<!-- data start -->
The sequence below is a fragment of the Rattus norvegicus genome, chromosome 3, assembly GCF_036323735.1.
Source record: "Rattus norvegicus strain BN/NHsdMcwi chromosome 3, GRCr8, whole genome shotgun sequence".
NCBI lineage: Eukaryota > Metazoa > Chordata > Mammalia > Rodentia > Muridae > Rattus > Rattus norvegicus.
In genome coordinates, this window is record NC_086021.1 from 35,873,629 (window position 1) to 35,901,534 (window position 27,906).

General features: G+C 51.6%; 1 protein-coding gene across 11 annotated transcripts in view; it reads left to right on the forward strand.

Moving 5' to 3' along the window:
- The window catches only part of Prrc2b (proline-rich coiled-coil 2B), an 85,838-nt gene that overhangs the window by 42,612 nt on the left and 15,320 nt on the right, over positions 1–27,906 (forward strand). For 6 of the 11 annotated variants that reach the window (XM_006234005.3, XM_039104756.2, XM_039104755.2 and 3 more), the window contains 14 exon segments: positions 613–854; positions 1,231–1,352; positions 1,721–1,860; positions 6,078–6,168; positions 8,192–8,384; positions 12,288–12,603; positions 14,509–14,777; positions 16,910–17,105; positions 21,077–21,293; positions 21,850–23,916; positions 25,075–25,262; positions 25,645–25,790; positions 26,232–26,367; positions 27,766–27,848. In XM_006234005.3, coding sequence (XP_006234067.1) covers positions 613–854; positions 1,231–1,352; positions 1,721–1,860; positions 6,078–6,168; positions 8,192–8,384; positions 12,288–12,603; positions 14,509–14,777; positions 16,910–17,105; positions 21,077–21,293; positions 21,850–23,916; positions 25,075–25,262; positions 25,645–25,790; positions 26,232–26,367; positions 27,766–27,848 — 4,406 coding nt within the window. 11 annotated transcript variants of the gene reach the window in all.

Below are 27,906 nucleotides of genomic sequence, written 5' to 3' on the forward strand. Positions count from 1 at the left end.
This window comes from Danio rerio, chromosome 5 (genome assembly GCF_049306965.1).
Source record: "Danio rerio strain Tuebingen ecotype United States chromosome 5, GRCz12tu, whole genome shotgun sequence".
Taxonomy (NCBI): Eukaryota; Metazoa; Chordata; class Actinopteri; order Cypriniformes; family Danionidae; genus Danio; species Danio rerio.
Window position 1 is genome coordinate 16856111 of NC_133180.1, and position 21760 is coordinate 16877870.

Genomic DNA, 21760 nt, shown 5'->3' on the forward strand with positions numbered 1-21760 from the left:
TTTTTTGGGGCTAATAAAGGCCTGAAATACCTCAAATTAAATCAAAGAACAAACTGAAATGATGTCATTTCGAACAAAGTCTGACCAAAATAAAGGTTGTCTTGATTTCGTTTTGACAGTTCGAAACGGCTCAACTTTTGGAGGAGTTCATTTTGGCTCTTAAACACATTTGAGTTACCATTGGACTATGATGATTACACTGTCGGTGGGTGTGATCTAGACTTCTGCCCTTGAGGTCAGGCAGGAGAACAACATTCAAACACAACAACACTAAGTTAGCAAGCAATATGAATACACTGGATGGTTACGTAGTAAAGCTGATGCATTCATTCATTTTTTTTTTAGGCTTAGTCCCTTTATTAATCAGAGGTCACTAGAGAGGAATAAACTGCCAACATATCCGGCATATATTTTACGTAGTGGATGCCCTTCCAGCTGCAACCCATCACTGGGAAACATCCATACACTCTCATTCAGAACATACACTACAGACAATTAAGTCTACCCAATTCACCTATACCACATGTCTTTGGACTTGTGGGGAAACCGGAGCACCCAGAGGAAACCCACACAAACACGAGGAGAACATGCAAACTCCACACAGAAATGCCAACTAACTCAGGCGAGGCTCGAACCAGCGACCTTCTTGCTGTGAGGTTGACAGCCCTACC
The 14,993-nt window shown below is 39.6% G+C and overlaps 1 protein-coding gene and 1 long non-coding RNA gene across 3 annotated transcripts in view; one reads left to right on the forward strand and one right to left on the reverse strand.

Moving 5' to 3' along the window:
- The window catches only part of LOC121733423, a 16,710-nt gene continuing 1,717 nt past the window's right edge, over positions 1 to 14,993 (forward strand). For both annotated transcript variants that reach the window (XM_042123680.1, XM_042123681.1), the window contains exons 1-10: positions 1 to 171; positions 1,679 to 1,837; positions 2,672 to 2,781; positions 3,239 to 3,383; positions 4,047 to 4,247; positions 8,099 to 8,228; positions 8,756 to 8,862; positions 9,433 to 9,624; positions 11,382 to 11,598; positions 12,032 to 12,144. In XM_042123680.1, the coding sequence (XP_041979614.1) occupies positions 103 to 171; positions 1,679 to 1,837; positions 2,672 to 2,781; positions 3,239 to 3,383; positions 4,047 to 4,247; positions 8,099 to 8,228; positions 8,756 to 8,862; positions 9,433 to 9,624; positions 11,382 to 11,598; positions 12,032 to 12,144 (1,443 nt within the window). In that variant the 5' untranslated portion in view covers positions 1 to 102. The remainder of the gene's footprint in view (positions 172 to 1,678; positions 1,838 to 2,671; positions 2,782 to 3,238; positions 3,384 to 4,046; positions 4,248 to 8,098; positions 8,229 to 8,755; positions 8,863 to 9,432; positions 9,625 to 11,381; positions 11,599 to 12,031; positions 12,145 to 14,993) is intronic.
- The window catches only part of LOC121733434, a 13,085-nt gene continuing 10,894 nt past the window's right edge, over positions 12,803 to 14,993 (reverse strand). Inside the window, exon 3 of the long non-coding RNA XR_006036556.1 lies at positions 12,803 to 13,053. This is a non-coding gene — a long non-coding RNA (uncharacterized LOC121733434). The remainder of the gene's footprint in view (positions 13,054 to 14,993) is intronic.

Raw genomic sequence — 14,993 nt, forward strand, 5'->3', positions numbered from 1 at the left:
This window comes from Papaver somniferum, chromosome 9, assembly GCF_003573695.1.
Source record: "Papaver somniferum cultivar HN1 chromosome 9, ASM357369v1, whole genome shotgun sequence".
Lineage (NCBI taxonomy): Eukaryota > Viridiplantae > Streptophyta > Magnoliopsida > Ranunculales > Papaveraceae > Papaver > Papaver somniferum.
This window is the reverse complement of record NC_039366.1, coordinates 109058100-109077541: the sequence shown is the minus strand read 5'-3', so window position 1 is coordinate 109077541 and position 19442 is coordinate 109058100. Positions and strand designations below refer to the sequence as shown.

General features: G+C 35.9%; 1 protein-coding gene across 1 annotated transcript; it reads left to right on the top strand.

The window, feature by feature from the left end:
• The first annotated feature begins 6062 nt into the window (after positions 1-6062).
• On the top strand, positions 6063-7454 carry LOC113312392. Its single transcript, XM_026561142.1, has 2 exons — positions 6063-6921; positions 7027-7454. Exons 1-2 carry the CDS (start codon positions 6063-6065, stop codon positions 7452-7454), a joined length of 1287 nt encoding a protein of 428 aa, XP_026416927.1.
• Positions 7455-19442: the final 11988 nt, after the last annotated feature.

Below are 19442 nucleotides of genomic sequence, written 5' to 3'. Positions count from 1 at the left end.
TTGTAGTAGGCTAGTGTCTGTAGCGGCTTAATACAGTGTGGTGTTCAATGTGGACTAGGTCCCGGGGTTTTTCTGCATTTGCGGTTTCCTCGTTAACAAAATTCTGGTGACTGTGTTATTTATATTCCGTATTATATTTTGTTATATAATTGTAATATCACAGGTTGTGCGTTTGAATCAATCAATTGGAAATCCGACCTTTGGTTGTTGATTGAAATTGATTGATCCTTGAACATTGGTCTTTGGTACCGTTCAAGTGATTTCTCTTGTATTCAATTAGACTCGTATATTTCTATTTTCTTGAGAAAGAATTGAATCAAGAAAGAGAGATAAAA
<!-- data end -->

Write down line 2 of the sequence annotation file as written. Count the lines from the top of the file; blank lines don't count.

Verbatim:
Source record: "Rattus norvegicus strain BN/NHsdMcwi chromosome 3, GRCr8, whole genome shotgun sequence".